In theory, the fixed ROM of the machine places more stress on your joints because your wrists, elbows, and shoulders aren't as free to move around—they're forced into a predetermined bar path that may not necessarily suit your anthropometry.
Yet, in practice, many lifters actually report that the Smith machine skullcrusher irritates their elbows less (or not at all) than free-weight skull crusher variations like plate skullcrushers or the kettlebell triceps skull crusher.
So if you're a bodybuilder seeking to keep the tension on your triceps, then, providing that it doesn't hurt your elbows, the Smith machine skull crusher could help you to better isolate your triceps and improve your pump.
The only real drawback in terms of triceps activation is that you can't move your shoulders back and forth to maximally recruit the long head.
This is actually a significant downside because the long head (which is by far the biggest triceps head) performs shoulder extension as well as elbow extension.
So in order to grow the long head of your triceps to its fullest potential, you need to perform movements that allow a liberal amount of shoulder movement combined with elbow extension. And since Smith machine skull crushers force you into using a predetermined bar path, they don't allow you to maximally stimulate the all-important long head.
For this reason, Smith machine skull crushers are suboptimal for triceps hypertrophy.
Variation: Standing Smith machine skull crushers
If you want to burn out your triceps after a hard and heavy workout, then performing bodyweight skull crushers on the Smith machine is a great idea.
Essentially, you want to face the Smith machine, set the bar to hip height, and then place your hands on the bar at shoulder-width. From there, you want to lower your head under the bar so that you get the combined shoulder extension and elbow extension to train the long head of your triceps. Now finish the rep by reversing the motion: Push your hands into the bar while extending your elbows (until they reach complete lockout).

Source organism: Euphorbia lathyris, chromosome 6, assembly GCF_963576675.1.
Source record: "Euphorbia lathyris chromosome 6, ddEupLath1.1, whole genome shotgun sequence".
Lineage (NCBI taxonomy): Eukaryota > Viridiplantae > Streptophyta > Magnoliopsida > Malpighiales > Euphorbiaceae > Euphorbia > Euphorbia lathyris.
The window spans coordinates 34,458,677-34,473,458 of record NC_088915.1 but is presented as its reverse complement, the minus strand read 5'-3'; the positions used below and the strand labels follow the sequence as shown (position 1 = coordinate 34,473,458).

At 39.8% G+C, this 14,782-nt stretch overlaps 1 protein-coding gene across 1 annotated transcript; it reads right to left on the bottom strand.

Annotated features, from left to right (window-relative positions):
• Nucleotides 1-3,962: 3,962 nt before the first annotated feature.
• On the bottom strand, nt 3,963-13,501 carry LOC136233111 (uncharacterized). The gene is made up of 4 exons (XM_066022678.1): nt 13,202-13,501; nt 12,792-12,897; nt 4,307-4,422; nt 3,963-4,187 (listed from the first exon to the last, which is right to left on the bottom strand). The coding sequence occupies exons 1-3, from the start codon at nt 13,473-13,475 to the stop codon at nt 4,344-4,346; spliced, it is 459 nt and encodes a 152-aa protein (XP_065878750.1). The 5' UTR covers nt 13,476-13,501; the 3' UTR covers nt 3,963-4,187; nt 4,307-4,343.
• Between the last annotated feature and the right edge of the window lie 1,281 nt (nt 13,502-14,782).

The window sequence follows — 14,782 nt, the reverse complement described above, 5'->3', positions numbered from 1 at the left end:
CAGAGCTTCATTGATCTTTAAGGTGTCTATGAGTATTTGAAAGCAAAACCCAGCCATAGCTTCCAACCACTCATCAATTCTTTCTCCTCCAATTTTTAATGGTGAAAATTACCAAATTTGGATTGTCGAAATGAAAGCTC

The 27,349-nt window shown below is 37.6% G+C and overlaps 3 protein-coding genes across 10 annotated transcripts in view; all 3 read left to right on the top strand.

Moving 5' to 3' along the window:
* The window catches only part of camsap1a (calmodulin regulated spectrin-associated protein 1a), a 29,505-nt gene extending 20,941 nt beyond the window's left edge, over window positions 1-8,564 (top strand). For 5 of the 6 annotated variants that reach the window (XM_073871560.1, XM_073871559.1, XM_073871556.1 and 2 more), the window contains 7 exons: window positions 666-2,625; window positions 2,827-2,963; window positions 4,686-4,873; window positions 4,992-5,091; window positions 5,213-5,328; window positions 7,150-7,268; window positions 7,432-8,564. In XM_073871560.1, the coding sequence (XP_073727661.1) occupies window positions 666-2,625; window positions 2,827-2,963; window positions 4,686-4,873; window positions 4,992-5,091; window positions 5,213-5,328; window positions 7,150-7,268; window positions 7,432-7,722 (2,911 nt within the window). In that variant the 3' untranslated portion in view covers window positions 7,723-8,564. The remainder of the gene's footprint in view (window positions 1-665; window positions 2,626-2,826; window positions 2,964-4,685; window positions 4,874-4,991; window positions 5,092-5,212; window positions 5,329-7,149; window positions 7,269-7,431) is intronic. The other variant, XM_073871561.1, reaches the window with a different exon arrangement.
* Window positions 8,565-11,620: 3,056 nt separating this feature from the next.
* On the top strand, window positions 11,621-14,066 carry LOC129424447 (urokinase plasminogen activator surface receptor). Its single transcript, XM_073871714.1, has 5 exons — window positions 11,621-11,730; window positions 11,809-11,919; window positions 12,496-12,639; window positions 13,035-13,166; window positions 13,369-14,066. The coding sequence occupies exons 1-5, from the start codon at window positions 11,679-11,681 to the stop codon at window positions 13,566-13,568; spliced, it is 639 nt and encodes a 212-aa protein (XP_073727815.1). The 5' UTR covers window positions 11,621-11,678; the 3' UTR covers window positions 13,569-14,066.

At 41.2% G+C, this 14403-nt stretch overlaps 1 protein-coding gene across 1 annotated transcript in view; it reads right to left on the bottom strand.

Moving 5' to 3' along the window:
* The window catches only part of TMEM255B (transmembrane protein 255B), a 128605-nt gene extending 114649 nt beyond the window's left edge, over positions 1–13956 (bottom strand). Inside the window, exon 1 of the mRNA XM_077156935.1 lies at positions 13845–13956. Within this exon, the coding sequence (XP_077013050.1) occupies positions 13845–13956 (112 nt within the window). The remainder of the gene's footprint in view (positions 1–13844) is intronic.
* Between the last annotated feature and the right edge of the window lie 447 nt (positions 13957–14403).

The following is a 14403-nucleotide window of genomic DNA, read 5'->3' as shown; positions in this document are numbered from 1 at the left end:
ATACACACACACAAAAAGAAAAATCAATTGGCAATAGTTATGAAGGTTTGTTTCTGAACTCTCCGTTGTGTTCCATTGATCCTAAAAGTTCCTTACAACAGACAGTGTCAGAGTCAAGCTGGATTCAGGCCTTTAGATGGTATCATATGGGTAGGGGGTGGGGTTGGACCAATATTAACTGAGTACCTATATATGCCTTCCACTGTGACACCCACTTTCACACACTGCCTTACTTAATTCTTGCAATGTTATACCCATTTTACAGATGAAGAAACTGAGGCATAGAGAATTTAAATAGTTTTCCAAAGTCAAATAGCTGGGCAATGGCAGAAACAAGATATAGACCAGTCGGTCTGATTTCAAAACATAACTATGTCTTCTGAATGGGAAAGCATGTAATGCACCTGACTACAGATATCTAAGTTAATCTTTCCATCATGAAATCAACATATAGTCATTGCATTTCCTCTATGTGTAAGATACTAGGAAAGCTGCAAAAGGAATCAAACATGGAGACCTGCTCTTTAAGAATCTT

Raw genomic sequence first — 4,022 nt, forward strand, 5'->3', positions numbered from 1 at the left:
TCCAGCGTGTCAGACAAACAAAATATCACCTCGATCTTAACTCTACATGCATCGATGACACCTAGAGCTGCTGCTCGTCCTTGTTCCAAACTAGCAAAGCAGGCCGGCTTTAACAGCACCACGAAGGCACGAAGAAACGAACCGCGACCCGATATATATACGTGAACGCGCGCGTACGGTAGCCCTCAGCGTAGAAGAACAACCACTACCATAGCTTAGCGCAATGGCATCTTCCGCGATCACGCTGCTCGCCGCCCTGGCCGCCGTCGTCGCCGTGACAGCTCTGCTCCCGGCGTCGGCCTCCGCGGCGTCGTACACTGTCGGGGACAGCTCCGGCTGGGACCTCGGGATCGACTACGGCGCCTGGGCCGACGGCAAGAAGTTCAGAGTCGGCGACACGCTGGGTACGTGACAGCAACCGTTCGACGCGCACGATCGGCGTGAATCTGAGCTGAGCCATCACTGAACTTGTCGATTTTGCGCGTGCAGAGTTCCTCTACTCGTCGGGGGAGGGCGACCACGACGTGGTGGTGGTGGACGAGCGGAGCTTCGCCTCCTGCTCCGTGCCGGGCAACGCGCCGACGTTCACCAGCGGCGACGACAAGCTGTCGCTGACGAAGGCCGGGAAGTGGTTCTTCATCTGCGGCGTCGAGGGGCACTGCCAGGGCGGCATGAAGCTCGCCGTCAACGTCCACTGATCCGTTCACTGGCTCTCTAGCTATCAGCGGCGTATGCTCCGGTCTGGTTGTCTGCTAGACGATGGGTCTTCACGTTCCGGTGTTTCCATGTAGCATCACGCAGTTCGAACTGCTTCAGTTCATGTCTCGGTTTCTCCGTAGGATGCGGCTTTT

You can perform this variation of Smith skull crushers with just your bodyweight if you want to pump up your triceps with high reps.
Yet, you can also use the movement as a mass-builder by wearing a weighted vest and decreasing your reps to focus on building the fast-twitch muscle fibers (of which the triceps has more than any other muscle group!).
Smith machine skull crushers are a great exercise if you can do them pain-free. The only way to know whether the Smith machine skull crusher plays nicely with your frame and elbows is to give the exercise a go next time you hit the gym.
One thing's for sure, performing skull crushers on the Smith machine protects you from some of the nastier injuries associated with skull crushers. For one, you can't drop the bar on your face, neck, or chest if you deploy the safety catches above the height of your body.
Smith machines also make re-racking the bar—at any point during the rep—really easy because you’re always just a wrist turn away from one of the many safety hooks.